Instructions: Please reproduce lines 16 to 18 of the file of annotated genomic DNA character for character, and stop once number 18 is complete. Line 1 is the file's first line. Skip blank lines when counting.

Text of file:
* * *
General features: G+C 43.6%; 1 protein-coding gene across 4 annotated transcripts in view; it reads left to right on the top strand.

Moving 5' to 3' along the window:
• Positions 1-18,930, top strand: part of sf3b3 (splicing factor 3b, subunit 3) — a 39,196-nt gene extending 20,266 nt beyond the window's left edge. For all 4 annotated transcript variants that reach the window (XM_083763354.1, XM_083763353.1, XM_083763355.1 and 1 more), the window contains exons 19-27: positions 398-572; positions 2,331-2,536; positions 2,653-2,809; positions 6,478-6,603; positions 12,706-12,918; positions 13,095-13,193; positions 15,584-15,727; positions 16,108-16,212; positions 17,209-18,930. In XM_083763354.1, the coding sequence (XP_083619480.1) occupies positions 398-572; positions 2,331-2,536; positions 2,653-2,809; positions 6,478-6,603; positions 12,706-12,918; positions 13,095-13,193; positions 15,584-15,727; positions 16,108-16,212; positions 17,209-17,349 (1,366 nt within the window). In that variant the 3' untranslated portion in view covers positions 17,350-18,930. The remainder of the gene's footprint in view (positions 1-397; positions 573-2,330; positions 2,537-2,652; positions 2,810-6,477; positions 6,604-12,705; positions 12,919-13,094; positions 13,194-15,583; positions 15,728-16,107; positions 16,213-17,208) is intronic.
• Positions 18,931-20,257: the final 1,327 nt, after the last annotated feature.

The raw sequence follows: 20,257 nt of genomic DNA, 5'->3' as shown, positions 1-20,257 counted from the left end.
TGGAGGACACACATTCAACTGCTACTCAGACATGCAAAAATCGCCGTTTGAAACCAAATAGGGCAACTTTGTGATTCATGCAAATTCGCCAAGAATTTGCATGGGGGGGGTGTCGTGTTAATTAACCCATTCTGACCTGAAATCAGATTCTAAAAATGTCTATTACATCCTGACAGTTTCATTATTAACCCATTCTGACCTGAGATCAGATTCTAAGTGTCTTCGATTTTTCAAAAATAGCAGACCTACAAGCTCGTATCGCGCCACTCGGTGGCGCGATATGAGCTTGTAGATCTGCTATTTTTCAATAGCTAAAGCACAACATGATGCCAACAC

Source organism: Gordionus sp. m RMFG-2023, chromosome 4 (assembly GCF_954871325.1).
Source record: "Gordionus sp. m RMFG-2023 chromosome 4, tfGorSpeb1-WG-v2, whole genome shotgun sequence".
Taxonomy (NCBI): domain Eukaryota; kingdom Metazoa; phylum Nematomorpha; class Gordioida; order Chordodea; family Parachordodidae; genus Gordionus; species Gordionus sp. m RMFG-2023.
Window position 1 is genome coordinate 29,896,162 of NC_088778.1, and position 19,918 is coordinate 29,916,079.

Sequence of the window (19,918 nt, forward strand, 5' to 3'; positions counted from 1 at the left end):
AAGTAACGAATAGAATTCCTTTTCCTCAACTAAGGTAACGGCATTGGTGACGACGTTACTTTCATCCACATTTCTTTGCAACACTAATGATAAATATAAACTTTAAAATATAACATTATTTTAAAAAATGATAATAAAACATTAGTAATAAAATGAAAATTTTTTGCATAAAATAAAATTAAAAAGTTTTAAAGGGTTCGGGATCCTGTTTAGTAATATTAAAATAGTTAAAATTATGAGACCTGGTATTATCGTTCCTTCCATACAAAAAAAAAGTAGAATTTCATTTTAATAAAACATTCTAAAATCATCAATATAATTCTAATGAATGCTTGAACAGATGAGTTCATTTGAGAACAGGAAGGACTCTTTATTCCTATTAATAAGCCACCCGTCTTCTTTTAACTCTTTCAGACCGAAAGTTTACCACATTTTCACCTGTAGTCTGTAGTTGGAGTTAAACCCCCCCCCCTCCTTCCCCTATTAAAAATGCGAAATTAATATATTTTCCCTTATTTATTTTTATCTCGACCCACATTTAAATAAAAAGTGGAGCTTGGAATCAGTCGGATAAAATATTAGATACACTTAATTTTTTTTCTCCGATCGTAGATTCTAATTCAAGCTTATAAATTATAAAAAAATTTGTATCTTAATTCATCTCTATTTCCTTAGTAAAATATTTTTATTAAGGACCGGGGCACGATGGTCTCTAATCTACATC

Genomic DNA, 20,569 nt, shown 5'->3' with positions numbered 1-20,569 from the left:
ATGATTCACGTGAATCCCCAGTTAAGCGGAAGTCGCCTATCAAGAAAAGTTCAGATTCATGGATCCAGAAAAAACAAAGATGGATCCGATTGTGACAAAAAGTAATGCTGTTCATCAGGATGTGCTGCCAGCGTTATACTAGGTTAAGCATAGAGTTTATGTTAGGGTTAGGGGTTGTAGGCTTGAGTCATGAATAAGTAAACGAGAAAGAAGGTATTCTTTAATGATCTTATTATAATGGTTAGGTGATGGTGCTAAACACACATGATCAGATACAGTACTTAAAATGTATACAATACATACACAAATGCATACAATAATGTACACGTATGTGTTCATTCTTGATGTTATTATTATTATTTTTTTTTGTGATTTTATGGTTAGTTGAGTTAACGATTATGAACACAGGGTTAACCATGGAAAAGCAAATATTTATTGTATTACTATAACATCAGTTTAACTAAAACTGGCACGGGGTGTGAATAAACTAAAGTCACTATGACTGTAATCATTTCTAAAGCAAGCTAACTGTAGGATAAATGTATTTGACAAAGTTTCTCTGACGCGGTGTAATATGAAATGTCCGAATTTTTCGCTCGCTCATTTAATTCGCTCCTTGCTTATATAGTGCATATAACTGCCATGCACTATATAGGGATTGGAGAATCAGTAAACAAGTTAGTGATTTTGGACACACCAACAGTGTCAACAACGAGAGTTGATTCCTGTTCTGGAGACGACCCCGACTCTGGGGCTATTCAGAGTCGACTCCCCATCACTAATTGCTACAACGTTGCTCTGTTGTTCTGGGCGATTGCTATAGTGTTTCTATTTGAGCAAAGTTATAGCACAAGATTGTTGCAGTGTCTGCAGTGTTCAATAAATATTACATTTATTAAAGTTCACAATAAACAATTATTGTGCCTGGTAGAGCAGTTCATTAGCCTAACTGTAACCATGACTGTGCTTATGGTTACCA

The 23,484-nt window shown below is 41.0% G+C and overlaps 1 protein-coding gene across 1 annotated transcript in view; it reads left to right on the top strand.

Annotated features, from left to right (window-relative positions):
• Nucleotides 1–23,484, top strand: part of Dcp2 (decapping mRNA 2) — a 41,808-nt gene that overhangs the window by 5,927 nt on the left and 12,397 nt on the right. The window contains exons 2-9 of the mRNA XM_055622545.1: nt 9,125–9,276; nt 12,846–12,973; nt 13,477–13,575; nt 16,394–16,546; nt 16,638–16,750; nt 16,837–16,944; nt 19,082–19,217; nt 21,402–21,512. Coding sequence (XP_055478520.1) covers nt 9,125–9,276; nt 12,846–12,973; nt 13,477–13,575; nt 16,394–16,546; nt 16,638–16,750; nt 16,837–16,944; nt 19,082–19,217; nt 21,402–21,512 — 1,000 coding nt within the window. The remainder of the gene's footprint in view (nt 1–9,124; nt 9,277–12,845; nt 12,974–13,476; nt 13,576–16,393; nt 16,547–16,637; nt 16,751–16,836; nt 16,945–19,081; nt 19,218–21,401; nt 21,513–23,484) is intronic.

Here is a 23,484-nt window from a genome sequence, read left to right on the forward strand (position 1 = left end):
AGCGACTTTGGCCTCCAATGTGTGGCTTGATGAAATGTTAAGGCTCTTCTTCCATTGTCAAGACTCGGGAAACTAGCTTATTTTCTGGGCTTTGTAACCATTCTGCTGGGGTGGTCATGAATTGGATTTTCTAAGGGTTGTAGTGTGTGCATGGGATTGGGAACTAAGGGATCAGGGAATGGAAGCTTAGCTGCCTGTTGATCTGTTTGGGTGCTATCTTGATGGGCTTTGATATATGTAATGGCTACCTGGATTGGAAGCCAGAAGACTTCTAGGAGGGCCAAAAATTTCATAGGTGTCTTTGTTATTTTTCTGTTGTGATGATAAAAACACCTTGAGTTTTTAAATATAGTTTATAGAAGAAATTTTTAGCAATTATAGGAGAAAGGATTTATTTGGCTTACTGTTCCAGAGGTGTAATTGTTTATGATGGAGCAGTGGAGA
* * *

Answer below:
Annotated features, from left to right (window-relative positions):
• Nucleotides 1–23,484, top strand: part of Dcp2 (decapping mRNA 2) — a 41,808-nt gene that overhangs the window by 5,927 nt on the left and 12,397 nt on the right. The window contains exons 2-9 of the mRNA XM_055622545.1: nt 9,125–9,276; nt 12,846–12,973; nt 13,477–13,575; nt 16,394–16,546; nt 16,638–16,750; nt 16,837–16,944; nt 19,082–19,217; nt 21,402–21,512. Coding sequence (XP_055478520.1) covers nt 9,125–9,276; nt 12,846–12,973; nt 13,477–13,575; nt 16,394–16,546; nt 16,638–16,750; nt 16,837–16,944; nt 19,082–19,217; nt 21,402–21,512 — 1,000 coding nt within the window. The remainder of the gene's footprint in view (nt 1–9,124; nt 9,277–12,845; nt 12,974–13,476; nt 13,576–16,393; nt 16,547–16,637; nt 16,751–16,836; nt 16,945–19,081; nt 19,218–21,401; nt 21,513–23,484) is intronic.

Here is a 23,484-nt window from a genome sequence, read left to right on the forward strand (position 1 = left end):